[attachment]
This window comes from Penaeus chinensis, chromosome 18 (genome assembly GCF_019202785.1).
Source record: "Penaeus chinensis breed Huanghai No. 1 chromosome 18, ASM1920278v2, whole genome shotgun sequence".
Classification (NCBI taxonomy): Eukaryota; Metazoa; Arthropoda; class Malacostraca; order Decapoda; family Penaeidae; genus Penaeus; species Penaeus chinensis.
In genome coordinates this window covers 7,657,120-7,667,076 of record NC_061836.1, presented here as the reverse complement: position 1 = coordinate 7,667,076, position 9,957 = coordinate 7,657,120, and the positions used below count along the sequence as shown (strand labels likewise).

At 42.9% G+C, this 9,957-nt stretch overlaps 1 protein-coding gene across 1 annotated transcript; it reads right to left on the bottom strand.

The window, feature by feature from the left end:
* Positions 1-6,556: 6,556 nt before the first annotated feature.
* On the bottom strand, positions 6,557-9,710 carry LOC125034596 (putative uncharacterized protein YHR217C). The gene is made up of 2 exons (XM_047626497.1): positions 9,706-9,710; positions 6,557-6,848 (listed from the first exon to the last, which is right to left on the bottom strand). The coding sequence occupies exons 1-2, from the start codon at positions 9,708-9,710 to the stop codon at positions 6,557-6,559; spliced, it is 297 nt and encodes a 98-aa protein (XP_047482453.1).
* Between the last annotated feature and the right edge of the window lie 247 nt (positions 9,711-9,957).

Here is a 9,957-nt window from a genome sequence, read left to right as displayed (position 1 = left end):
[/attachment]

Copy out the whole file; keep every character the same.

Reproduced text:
This window comes from Penaeus chinensis, chromosome 18 (genome assembly GCF_019202785.1).
Source record: "Penaeus chinensis breed Huanghai No. 1 chromosome 18, ASM1920278v2, whole genome shotgun sequence".
Classification (NCBI taxonomy): Eukaryota; Metazoa; Arthropoda; class Malacostraca; order Decapoda; family Penaeidae; genus Penaeus; species Penaeus chinensis.
In genome coordinates this window covers 7,657,120-7,667,076 of record NC_061836.1, presented here as the reverse complement: position 1 = coordinate 7,667,076, position 9,957 = coordinate 7,657,120, and the positions used below count along the sequence as shown (strand labels likewise).

At 42.9% G+C, this 9,957-nt stretch overlaps 1 protein-coding gene across 1 annotated transcript; it reads right to left on the bottom strand.

The window, feature by feature from the left end:
* Positions 1-6,556: 6,556 nt before the first annotated feature.
* On the bottom strand, positions 6,557-9,710 carry LOC125034596 (putative uncharacterized protein YHR217C). The gene is made up of 2 exons (XM_047626497.1): positions 9,706-9,710; positions 6,557-6,848 (listed from the first exon to the last, which is right to left on the bottom strand). The coding sequence occupies exons 1-2, from the start codon at positions 9,708-9,710 to the stop codon at positions 6,557-6,559; spliced, it is 297 nt and encodes a 98-aa protein (XP_047482453.1).
* Between the last annotated feature and the right edge of the window lie 247 nt (positions 9,711-9,957).

Here is a 9,957-nt window from a genome sequence, read left to right as displayed (position 1 = left end):